Editorial boards across the country are speaking out in favor of expanding U.S. trade with other countries. With 96 percent of the world’s customers outside the U.S., American job creators need to sell more products overseas to create more jobs here at home. And these opinion leaders understand that the first key step to expanding U.S. trade is passing trade promotion authority.
The Washington Post says, “On the returning Congress’s crowded agenda, no item is more important than the passage of a bill known as trade promotion authority.”
The Cleveland Plain Dealer writes, “If [trade agreements] can open up foreign markets while insisting on a more level playing field, that strikes us as sound policy. . . . When a vote on Trade Promotion Authority comes before Congress . . . it should be passed.”
The Racine Journal Times says, “Congress should move ahead with approval of the TPA by next month, which will set the stage for TPP approval next fall. If that timetable is not adhered to, it will run aground in the muck of the next presidential elections and thisopportunity may be lost.”
U-T San Diego argues, “This upcoming bill—called trade promotion authority . . . is critical. . . . [TPP] is important to the United States because it would mean good-paying jobs and because it would level the playing field in trade with Asia.”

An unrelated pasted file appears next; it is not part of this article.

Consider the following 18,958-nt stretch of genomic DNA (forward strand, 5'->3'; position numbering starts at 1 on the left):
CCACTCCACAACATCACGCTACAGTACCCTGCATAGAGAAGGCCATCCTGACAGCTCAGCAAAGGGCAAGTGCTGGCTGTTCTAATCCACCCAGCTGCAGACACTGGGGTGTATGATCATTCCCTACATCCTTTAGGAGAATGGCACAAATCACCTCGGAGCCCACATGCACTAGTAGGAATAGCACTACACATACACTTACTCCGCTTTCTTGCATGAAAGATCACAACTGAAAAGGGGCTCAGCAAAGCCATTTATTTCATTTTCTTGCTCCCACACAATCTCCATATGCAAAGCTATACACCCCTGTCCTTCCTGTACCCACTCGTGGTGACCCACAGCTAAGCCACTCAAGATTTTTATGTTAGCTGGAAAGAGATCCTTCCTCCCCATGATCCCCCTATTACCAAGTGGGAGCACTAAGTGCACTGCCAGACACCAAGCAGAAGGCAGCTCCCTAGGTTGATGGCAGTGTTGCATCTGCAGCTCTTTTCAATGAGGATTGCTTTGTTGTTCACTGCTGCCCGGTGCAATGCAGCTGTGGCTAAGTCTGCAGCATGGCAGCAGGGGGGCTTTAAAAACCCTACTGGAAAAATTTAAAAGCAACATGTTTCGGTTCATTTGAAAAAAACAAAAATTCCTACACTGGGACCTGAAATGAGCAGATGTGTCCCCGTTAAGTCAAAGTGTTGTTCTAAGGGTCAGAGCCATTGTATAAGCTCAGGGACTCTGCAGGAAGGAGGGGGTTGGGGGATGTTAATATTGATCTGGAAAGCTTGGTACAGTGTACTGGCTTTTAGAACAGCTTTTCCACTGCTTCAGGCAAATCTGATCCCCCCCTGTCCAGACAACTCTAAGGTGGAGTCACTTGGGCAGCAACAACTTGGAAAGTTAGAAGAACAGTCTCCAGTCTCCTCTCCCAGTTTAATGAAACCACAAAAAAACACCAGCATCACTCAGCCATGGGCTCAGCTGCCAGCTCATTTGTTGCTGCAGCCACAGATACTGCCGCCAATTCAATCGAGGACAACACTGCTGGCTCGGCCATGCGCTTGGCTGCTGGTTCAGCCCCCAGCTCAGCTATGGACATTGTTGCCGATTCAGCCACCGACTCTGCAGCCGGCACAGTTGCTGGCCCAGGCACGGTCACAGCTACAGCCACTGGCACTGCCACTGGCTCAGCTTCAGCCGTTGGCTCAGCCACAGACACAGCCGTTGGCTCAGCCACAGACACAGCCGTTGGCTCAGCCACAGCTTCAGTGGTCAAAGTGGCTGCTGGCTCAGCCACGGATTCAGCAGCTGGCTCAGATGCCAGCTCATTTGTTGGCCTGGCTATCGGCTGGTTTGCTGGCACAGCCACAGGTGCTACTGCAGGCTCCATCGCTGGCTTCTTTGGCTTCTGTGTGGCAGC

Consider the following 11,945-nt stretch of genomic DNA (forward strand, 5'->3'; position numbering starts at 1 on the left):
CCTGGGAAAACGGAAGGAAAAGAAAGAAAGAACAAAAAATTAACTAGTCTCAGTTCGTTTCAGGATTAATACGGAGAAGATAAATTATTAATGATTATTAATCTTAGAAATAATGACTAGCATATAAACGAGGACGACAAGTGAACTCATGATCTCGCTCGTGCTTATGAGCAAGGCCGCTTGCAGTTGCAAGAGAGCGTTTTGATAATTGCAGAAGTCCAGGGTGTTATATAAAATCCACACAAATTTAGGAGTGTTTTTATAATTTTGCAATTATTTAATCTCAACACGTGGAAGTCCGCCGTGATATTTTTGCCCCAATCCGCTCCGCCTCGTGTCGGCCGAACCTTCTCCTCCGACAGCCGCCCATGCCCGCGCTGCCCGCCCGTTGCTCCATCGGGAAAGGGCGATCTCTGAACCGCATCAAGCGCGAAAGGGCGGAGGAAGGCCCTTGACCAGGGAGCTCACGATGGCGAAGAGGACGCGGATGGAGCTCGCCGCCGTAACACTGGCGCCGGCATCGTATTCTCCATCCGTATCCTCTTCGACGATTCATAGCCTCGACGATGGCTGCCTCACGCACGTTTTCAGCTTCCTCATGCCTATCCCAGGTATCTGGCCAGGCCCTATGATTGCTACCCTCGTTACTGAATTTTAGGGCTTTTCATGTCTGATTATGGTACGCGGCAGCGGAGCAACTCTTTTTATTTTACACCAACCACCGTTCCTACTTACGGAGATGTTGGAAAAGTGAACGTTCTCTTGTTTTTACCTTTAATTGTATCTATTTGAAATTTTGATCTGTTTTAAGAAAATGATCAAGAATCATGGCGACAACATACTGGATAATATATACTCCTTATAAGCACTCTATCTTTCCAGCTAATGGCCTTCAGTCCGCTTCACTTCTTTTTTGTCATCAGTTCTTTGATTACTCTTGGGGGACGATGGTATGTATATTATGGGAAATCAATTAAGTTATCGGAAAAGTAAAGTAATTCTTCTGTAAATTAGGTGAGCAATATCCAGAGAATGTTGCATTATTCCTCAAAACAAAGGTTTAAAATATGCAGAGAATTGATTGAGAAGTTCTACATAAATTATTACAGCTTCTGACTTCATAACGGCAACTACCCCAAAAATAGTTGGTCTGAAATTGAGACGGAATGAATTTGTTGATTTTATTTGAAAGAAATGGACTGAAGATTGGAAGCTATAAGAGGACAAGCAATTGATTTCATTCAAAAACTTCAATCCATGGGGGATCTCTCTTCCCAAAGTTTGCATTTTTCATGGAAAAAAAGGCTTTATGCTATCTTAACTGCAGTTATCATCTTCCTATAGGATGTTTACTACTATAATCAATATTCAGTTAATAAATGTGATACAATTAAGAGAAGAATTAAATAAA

Christopher Padilla in The Hill writes, “Protecting cross-border data flows via TPA and the TPP is vital to the growth of the U.S. economy. IDC estimates that 70 percent of the world’s IT market lies outside of the United States.”
Julio Fuentes in the Orlando Sentinel says, “If we don’t actively work to open these markets to Florida goods and services, the Chinese, Indians, Brazilians and a dozen others will reap the benefits, and it will be Florida businesses, workers and families that ultimately suffer — along with the rest of the country.”
Jim Corkery in the Milwaukee Journal Sentinel writes, “TPA gives Congress an opportunity to promote trade agreements and increase access abroad for U.S. businesses that depend on trade. For U.S. businesses and suppliers affected by trade, this will mean a significant boost in business and jobs.”
No matter how you look at it, more trade is good for America. That’s why the House and Senate continue to work toward a strong Trade Promotion Authority Bill that will help us get the best trade deals possible.